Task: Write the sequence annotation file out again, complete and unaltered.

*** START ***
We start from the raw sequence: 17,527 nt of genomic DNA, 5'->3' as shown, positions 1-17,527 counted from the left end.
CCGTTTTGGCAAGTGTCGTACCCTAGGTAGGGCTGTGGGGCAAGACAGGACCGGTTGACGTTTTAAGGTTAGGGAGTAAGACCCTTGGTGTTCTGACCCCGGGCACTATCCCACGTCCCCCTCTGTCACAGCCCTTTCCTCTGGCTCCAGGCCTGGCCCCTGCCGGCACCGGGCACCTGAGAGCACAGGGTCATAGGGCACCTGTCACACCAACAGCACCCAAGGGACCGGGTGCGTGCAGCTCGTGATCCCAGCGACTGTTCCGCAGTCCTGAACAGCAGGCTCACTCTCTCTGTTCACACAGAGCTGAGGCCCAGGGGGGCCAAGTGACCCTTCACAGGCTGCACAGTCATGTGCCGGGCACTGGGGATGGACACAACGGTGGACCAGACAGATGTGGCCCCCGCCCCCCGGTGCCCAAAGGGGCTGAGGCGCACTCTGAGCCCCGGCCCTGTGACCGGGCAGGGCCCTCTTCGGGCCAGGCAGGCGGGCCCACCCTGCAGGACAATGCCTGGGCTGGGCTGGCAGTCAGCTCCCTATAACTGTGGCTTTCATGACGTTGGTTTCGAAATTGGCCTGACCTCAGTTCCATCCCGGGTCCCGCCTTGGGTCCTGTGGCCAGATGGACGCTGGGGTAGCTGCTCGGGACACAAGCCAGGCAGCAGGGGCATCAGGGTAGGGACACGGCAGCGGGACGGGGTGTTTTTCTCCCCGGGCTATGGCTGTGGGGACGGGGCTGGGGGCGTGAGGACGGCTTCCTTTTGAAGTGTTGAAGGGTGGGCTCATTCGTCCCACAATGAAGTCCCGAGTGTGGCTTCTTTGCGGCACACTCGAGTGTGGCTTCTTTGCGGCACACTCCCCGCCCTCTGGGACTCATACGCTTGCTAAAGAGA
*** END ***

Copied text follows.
We start from the raw sequence: 17,527 nt of genomic DNA, 5'->3' as shown, positions 1-17,527 counted from the left end.
CCGTTTTGGCAAGTGTCGTACCCTAGGTAGGGCTGTGGGGCAAGACAGGACCGGTTGACGTTTTAAGGTTAGGGAGTAAGACCCTTGGTGTTCTGACCCCGGGCACTATCCCACGTCCCCCTCTGTCACAGCCCTTTCCTCTGGCTCCAGGCCTGGCCCCTGCCGGCACCGGGCACCTGAGAGCACAGGGTCATAGGGCACCTGTCACACCAACAGCACCCAAGGGACCGGGTGCGTGCAGCTCGTGATCCCAGCGACTGTTCCGCAGTCCTGAACAGCAGGCTCACTCTCTCTGTTCACACAGAGCTGAGGCCCAGGGGGGCCAAGTGACCCTTCACAGGCTGCACAGTCATGTGCCGGGCACTGGGGATGGACACAACGGTGGACCAGACAGATGTGGCCCCCGCCCCCCGGTGCCCAAAGGGGCTGAGGCGCACTCTGAGCCCCGGCCCTGTGACCGGGCAGGGCCCTCTTCGGGCCAGGCAGGCGGGCCCACCCTGCAGGACAATGCCTGGGCTGGGCTGGCAGTCAGCTCCCTATAACTGTGGCTTTCATGACGTTGGTTTCGAAATTGGCCTGACCTCAGTTCCATCCCGGGTCCCGCCTTGGGTCCTGTGGCCAGATGGACGCTGGGGTAGCTGCTCGGGACACAAGCCAGGCAGCAGGGGCATCAGGGTAGGGACACGGCAGCGGGACGGGGTGTTTTTCTCCCCGGGCTATGGCTGTGGGGACGGGGCTGGGGGCGTGAGGACGGCTTCCTTTTGAAGTGTTGAAGGGTGGGCTCATTCGTCCCACAATGAAGTCCCGAGTGTGGCTTCTTTGCGGCACACTCGAGTGTGGCTTCTTTGCGGCACACTCCCCGCCCTCTGGGACTCATACGCTTGCTAAAGAGA